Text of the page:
Now, according to a battery test of five top smartphones from Consumer Reports earlier this year, the Droid Turbo 2 didn't actually finish first, and was in fact actually rated lower than the Samsung Galaxy S7 which carries a 3,000mAh battery, however, the top 2 smartphones in their test were the original Motorola DROID Turbo followed by the Samsung Galaxy S7 Edge, which carry a 3,900 mAh battery and a 3,600 mAh battery respectively. Third place was taken by the Samsung Galaxy S6 Active with a 3,500 mAh battery, while fourth and fifth place were the Samsung Galaxy S7 with a 3,000 mAh battery and the DROID Turbo 2 with a 3,760 mAh battery. So while the DROID Turbo 2 with a larger battery than one of this year's top flagships came in last, its predecessor with the largest battery on the list came in first, and two of the other phones on the list carry a battery at 3,500 mAh or above, which just goes to show that having a larger battery can be useful. What's also important to remember here is that this was a controlled test and while it does state that they test battery drain under various conditions like cell signal, display, and different activities being used by the processor, the conditions for the battery life listed are optimal and more than likely aren't going to play out that way for consumers. This is because everyone uses their phone differently and although phones like the Galaxy S7 have rapid charging speeds available, it will only work if you have an adapter which can deliver the fast charging speeds, which means you would likely need to have at least two rapid chargers, one for home and perhaps one for work, or one that you could keep on you so you're never without. That's also considering that you'll want to use your phone without having to manage the battery constantly.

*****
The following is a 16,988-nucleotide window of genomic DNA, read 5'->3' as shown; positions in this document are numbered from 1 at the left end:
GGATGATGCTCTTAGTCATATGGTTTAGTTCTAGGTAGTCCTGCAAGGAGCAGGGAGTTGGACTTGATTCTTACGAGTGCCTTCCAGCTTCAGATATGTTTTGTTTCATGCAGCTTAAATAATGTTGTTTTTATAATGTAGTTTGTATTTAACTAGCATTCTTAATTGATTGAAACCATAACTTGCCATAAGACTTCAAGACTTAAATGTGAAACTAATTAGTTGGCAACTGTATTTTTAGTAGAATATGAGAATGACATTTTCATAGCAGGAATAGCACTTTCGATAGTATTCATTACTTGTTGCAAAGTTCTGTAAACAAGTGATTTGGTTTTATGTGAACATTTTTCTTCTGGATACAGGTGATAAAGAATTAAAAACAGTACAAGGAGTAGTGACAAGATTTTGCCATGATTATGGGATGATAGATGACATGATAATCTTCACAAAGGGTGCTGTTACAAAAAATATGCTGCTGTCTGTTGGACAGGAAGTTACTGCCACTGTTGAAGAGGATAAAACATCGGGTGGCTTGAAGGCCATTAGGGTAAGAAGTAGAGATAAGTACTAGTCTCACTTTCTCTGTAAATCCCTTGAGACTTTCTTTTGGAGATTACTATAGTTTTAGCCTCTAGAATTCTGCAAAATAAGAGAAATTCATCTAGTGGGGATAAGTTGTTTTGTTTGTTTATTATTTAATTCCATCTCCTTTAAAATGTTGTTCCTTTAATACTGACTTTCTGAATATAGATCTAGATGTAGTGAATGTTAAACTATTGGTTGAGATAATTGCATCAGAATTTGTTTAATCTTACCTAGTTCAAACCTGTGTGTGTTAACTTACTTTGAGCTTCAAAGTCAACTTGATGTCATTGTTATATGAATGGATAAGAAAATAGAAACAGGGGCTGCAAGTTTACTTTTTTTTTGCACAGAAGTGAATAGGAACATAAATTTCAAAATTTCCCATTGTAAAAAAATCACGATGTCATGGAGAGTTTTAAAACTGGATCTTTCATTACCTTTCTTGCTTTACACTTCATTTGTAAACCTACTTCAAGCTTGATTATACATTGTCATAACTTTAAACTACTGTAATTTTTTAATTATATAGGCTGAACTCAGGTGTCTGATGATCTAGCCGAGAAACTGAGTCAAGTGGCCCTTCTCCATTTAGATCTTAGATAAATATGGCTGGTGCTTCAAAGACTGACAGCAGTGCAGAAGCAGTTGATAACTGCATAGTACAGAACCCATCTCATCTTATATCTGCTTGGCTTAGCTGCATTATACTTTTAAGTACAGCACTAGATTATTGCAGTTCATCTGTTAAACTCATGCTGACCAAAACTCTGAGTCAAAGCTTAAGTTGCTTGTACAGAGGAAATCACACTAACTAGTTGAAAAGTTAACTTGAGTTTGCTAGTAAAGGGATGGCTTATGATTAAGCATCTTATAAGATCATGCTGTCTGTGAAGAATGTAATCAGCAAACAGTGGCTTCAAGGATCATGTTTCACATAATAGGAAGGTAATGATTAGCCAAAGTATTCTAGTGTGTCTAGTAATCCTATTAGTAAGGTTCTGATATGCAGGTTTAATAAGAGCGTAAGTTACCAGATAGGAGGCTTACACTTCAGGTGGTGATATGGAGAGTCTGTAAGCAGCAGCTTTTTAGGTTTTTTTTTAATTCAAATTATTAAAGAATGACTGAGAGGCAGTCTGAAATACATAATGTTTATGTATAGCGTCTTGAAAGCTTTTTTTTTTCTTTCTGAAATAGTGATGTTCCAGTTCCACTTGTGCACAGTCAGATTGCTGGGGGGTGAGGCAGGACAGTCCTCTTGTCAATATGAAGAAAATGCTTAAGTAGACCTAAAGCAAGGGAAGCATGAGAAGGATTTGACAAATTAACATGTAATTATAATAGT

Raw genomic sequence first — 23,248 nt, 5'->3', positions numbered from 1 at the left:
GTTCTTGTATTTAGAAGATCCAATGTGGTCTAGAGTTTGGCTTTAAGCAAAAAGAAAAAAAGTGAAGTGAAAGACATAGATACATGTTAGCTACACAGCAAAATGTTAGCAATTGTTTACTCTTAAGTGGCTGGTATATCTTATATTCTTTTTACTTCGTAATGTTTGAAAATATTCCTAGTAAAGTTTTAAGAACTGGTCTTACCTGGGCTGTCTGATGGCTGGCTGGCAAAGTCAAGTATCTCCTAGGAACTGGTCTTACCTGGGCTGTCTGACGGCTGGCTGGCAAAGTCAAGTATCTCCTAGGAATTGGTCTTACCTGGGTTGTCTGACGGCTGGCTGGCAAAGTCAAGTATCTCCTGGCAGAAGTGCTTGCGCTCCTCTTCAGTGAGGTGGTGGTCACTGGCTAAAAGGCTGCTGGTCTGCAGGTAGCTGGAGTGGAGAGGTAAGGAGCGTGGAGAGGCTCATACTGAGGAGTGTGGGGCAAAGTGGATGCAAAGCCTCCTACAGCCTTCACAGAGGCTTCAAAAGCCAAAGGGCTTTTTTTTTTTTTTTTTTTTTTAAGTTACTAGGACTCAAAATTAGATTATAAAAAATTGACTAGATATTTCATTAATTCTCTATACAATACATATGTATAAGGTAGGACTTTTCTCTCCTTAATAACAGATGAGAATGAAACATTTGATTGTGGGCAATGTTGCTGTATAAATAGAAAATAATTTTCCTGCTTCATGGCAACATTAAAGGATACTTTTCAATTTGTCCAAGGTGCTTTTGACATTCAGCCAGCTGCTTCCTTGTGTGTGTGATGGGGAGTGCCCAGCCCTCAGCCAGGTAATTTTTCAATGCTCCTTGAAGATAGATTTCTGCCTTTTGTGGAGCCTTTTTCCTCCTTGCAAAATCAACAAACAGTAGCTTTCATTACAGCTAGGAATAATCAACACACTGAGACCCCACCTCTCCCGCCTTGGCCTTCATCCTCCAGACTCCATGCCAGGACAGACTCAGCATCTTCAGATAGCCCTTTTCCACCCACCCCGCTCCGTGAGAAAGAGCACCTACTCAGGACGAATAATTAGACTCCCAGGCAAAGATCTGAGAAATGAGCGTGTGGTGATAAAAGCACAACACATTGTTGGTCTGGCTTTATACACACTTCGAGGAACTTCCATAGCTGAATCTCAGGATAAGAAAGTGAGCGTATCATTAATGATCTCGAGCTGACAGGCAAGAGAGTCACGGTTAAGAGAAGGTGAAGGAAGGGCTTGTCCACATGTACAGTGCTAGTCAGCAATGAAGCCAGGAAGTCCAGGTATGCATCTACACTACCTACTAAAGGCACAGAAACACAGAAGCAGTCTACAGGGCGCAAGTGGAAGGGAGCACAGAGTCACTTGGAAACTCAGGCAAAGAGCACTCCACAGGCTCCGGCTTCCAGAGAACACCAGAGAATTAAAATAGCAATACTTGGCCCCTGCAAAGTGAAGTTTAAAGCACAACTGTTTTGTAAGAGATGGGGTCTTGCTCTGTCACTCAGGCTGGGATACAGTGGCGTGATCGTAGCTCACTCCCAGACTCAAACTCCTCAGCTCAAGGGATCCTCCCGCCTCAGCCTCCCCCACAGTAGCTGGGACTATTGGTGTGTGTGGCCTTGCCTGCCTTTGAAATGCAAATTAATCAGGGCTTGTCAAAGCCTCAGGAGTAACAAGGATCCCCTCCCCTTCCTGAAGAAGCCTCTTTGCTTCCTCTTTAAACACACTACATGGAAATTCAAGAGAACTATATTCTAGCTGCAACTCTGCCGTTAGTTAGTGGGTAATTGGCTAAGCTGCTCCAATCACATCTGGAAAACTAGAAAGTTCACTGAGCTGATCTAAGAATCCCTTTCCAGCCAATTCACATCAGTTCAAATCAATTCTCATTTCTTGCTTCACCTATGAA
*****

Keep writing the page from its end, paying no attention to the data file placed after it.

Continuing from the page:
Instead of having a larger battery in the smartphone you could also opt for a device that has a removable battery like the LG G5, but then again this is still an extra piece of equipment you'd have to carry on you. Of course, as the Android operating system progresses Google is making strides in the software for managing battery drain even better than with previous versions of Android, so perhaps in time, a larger battery may not really be needed, and while fast charging technology is great and it proves to be a useful functionality, it would still be better with a larger battery than a smaller one. It's also worth considering that while battery life has improved somewhat in newer devices, we're also more connected, with smartwatches, fitness trackers, and other types of wearables that all connect to our mobile devices through Bluetooth, and that constant connection is only going to add to the battery drain along with the other factors. A larger battery could help in these situations where people are using their phones as they would normally while also throwing the battery drain from a connected wearable in the mix. Of course, not everyone is going to share in this particular view entirely, but most people could likely agree that battery life on most smartphones is still not quite up to par and could use more improvement. The battery technology for extending battery life just feels a little bit gimmicky, and seems like a way for OEMs to sidestep using larger batteries.